How Autofocus Works in Photography

When it was first introduced, many people sharply believed that autofocus would never have a clear place in the photography industry, puns intended. Why have a machine guess where to focus when you can just turn the focusing ring yourself? Today, autofocus systems are among the primary selling points for new camera and lens technology.

Artificial intelligence has even made its way into recent autofocus systems, and it uses image databases to learn how to focus on different subjects. If you use autofocus often, you’ve probably wondered how your camera can focus quickly with such good (or bad) accuracy. This article will provide a guide to how autofocus works in photography.

Active and Passive Autofocus Systems

If you find the focusing ring on your lens, you’ll probably see distances (in meters and/or feet) written along the circumference of the ring. These are the possible distances between your sensor and the point of focus, which is usually your subject. With this logic, it makes sense to think that autofocus systems would measure the distance to your subject and automatically turn the focusing ring to whatever focusing distance makes sense. This is the idea behind active autofocus (AF).

Active AF requires the camera to send out signals toward the subject, such as light or radio waves, and then receive distance data when that signal bounces back to the camera. This works well in dark environments because it doesn’t rely on the existing light levels to function. However, it requires the path from the camera to the subject to be clear, and it doesn’t work very well with moving subjects. There is also a limit to how far the signal can travel and still come back to the camera, so active AF doesn’t work well with subjects that are far away. Active AF is nearly extinct in modern cameras because of its limitations.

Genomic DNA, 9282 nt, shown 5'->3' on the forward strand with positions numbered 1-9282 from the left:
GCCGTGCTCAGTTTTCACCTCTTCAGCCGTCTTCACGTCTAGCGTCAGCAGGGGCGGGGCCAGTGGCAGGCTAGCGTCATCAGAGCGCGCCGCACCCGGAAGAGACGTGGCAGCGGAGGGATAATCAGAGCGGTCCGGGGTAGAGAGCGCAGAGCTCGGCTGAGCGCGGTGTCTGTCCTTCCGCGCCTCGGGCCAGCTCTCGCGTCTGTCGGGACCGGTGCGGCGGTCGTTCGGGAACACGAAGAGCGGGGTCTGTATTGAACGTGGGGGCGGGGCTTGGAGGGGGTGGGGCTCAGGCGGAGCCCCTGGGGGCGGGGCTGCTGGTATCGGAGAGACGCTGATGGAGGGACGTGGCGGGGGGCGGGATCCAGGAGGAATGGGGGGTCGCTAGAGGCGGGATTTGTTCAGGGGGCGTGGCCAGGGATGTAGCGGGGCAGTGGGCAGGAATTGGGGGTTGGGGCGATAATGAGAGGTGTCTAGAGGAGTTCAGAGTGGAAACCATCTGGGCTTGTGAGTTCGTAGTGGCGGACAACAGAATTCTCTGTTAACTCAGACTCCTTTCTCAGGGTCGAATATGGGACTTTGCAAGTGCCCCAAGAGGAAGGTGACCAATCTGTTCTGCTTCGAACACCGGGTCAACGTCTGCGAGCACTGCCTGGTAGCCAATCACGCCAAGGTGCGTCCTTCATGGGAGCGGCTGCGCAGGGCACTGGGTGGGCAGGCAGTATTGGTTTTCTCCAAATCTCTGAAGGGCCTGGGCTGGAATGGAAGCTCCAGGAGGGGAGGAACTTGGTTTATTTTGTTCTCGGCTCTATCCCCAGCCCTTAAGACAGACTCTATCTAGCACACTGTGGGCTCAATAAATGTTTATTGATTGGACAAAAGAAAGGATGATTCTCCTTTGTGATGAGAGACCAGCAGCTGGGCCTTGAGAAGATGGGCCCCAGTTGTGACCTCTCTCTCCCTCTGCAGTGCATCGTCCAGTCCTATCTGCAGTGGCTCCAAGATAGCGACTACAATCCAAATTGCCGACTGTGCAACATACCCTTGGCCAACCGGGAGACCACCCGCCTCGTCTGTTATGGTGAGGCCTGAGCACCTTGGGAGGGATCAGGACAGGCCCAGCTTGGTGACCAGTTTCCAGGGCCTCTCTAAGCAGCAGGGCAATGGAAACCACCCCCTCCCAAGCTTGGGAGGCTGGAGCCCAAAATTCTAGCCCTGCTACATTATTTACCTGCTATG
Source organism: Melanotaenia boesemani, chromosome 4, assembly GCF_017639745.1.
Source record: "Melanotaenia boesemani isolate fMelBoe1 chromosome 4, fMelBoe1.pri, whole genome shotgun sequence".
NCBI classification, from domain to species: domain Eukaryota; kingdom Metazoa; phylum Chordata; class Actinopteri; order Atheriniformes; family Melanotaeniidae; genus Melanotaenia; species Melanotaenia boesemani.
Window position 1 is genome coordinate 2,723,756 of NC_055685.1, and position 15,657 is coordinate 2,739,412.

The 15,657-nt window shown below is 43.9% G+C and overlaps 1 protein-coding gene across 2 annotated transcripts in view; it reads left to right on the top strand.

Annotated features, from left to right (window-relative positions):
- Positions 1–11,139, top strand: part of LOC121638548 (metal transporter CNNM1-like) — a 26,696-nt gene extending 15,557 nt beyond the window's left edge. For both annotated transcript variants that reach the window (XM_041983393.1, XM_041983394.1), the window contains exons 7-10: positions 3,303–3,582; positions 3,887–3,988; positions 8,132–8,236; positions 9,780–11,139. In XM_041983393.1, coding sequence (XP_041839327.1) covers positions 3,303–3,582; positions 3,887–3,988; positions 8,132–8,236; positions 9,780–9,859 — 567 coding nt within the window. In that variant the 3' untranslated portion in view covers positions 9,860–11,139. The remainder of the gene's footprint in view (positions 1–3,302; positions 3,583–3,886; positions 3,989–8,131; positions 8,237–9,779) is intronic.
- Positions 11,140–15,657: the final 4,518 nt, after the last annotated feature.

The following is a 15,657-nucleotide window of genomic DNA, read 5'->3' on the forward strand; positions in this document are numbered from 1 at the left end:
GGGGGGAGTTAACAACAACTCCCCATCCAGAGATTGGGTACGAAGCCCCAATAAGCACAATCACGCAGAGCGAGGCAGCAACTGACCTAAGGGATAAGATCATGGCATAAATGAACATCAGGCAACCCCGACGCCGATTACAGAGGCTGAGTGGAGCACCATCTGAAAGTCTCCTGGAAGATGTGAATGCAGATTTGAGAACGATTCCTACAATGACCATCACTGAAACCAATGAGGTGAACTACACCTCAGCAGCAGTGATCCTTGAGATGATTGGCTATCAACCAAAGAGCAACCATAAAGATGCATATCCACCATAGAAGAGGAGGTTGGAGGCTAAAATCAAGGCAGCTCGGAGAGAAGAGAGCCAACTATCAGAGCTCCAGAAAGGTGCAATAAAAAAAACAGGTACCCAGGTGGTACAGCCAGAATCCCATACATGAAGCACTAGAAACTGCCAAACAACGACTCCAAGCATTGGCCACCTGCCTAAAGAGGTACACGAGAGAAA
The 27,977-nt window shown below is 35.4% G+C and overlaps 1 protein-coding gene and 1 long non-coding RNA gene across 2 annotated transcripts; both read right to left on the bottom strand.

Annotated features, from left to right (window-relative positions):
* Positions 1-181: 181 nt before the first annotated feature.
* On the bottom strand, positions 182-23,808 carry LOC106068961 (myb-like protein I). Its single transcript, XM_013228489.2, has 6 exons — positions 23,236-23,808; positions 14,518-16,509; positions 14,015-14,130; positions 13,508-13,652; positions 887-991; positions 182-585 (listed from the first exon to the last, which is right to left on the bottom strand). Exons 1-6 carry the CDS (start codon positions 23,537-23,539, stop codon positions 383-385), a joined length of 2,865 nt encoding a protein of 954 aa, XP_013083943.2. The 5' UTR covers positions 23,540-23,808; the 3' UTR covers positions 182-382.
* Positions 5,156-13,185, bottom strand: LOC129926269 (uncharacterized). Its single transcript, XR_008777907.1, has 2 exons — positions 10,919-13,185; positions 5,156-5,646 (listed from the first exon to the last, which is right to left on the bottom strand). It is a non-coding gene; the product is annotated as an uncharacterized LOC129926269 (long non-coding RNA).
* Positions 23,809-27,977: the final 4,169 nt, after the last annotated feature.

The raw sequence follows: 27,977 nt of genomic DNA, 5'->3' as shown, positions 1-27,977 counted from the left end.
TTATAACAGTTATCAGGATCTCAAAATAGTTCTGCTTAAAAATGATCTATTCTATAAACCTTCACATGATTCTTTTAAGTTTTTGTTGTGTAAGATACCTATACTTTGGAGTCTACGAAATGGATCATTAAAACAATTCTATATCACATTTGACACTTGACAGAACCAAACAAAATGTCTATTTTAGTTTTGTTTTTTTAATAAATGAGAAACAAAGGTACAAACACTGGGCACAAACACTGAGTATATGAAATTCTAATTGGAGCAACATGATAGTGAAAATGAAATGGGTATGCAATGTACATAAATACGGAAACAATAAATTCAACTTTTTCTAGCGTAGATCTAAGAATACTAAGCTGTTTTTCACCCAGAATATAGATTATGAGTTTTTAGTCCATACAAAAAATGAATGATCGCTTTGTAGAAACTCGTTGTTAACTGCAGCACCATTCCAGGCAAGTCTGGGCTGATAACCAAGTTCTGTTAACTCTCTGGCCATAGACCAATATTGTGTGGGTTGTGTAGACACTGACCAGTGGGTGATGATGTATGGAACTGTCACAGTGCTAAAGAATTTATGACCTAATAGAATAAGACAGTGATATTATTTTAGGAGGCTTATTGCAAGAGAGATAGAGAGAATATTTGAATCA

Passive AF is the primary autofocusing system used in modern cameras. Instead of sending out a signal to the surrounding environment, it works by only analyzing data coming into the camera. It uses two primary methods, which will be discussed next.

Passive AF: Phase Detection AF

This autofocus method is fast and fairly accurate, and it’s present in most modern professional cameras. It relies on principles that were widely implemented in rangefinder cameras, with changes to adapt to the digital age.

In DSLRs, a mirror reflects incoming light toward the viewfinder so that the photographer can see what they’re photographing. This mirror is slightly transparent, and some light can get through to a second mirror. The second mirror reflects the light down to autofocus sensors that usually sit near the bottom of a DSLR. These sensors have microlenses above them that split the light into two images.

In DSLRs, some of the incoming light is directed downward and into a dedicated phase-detection autofocus sensor that handles autofocus. Image: Canon Europe.

Each DSLR focus point has sensors to gauge the distance, or phase difference, between these two images. To obtain a sharp image, the system adjusts focus until there is no phase difference between the split images, resulting in an image that is focused on the desired area. This is a quick and accurate process because the camera can determine how much and in which direction to turn the focusing ring based on the phase difference of the incoming light.

An illustration of phase detection autofocus. Light from the purple skyscraper subject (top, purple) from opposite sides of the lens (middle, gray) are compared at four different focus adjustments (bottom, yellow). The four conditions show focus that is (1) too near, (2) correct, (3) too far, and (4) way too far. Illustration by Cmglee and licensed under CC BY-SA 3.0.